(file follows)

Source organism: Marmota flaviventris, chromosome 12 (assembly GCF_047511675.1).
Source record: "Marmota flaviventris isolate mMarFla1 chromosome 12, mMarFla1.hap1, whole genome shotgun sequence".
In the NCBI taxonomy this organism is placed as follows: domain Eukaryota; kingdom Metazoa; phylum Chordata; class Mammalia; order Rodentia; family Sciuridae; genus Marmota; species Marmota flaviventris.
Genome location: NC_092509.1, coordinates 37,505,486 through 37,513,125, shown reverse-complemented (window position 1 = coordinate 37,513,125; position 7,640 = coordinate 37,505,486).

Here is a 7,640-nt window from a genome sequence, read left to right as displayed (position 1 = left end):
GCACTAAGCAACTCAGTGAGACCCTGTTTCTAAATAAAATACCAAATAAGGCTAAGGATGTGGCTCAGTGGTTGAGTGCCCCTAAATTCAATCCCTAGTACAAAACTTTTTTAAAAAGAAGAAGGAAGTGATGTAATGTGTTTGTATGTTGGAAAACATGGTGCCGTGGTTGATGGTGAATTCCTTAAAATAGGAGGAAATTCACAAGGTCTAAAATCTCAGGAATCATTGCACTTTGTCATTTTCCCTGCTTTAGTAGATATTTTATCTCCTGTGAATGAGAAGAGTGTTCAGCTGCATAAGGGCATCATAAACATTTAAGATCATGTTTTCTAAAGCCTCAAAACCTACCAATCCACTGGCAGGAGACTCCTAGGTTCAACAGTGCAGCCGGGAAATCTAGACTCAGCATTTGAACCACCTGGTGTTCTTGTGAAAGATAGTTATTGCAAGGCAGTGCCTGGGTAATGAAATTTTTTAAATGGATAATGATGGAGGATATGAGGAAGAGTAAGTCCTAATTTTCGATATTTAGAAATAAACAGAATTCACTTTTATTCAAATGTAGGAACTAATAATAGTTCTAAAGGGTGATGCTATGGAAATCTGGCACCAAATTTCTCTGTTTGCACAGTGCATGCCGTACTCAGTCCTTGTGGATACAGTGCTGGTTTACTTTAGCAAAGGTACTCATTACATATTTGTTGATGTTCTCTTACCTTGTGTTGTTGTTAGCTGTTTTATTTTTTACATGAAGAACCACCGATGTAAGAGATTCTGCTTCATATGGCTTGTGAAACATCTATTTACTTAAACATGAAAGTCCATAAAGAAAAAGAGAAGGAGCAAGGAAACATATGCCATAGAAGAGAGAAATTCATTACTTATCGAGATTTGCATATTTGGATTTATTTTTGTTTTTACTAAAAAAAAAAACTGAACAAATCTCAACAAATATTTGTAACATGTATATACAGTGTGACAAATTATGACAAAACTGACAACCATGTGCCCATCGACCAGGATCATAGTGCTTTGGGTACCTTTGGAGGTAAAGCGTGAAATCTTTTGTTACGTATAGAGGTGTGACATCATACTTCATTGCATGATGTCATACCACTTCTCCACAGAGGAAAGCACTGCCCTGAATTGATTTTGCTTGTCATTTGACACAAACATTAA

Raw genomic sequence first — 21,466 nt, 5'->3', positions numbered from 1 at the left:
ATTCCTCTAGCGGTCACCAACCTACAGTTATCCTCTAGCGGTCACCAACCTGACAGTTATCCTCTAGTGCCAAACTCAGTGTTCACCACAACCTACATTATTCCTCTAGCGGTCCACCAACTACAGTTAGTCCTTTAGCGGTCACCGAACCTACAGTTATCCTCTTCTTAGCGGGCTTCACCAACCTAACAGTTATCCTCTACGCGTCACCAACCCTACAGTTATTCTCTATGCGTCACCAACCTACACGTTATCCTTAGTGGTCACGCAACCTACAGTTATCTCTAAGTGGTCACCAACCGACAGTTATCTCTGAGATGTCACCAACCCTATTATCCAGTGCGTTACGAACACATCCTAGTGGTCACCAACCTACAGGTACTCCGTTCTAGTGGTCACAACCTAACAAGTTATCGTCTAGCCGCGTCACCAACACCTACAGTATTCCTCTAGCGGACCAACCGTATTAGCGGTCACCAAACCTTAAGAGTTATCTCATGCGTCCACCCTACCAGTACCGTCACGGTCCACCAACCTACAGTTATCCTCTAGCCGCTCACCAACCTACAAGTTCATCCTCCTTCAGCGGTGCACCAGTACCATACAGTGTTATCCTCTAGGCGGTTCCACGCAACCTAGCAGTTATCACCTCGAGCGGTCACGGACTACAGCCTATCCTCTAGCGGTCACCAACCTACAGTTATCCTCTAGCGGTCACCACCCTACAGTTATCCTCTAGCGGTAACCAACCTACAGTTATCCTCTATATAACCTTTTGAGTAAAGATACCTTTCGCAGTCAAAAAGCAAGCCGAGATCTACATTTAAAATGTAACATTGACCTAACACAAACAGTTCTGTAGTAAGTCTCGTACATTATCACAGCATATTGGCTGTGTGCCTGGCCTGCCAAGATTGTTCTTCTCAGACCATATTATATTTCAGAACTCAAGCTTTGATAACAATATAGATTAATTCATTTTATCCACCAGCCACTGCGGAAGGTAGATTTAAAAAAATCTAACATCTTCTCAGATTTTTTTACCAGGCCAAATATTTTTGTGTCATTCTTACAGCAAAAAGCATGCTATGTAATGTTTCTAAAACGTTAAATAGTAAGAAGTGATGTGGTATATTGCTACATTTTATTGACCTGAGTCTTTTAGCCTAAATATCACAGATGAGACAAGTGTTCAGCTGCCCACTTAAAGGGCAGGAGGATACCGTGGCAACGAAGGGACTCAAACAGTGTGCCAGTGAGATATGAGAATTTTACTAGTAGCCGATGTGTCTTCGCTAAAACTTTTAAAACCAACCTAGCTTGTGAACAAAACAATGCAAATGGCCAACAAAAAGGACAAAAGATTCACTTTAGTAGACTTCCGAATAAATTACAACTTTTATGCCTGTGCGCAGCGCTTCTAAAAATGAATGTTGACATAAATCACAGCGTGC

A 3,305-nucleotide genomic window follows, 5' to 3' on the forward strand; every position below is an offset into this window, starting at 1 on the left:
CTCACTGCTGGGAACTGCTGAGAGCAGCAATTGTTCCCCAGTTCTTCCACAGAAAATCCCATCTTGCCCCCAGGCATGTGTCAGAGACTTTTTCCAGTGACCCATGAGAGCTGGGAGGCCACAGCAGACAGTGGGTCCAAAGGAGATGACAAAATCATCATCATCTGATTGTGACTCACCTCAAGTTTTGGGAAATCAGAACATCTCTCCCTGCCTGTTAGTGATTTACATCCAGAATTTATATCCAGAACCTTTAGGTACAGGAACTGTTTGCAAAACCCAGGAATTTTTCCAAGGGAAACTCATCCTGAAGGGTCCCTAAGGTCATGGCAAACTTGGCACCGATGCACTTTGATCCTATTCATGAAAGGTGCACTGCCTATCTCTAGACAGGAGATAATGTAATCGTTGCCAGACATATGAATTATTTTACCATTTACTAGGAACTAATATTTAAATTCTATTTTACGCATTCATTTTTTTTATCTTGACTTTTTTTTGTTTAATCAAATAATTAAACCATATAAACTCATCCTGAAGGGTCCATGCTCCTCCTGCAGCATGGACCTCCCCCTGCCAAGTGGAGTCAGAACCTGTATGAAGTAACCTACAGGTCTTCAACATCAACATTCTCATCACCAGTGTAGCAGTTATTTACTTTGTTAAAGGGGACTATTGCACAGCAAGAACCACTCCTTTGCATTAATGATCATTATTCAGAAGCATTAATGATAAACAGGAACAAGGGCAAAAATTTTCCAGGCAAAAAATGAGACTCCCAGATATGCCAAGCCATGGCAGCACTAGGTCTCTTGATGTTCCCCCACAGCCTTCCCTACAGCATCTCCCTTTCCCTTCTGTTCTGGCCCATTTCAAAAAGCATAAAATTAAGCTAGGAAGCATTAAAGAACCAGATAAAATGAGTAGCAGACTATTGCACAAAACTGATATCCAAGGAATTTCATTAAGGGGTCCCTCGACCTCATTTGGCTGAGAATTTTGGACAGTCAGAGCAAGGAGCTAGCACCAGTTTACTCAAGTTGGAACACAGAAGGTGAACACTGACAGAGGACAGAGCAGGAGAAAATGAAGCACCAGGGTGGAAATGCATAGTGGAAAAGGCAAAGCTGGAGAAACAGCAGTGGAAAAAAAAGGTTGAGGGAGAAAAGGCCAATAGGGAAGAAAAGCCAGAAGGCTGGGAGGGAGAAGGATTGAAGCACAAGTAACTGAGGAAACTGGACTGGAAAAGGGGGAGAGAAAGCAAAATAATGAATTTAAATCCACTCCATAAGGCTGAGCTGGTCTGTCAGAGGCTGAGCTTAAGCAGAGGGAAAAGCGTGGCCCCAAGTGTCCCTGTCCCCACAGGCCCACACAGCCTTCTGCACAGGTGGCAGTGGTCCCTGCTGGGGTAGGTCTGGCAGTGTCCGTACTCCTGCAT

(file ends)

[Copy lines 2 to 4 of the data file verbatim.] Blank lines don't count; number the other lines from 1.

Source record: "Marmota flaviventris isolate mMarFla1 chromosome 12, mMarFla1.hap1, whole genome shotgun sequence".
In the NCBI taxonomy this organism is placed as follows: domain Eukaryota; kingdom Metazoa; phylum Chordata; class Mammalia; order Rodentia; family Sciuridae; genus Marmota; species Marmota flaviventris.
Genome location: NC_092509.1, coordinates 37,505,486 through 37,513,125, shown reverse-complemented (window position 1 = coordinate 37,513,125; position 7,640 = coordinate 37,505,486).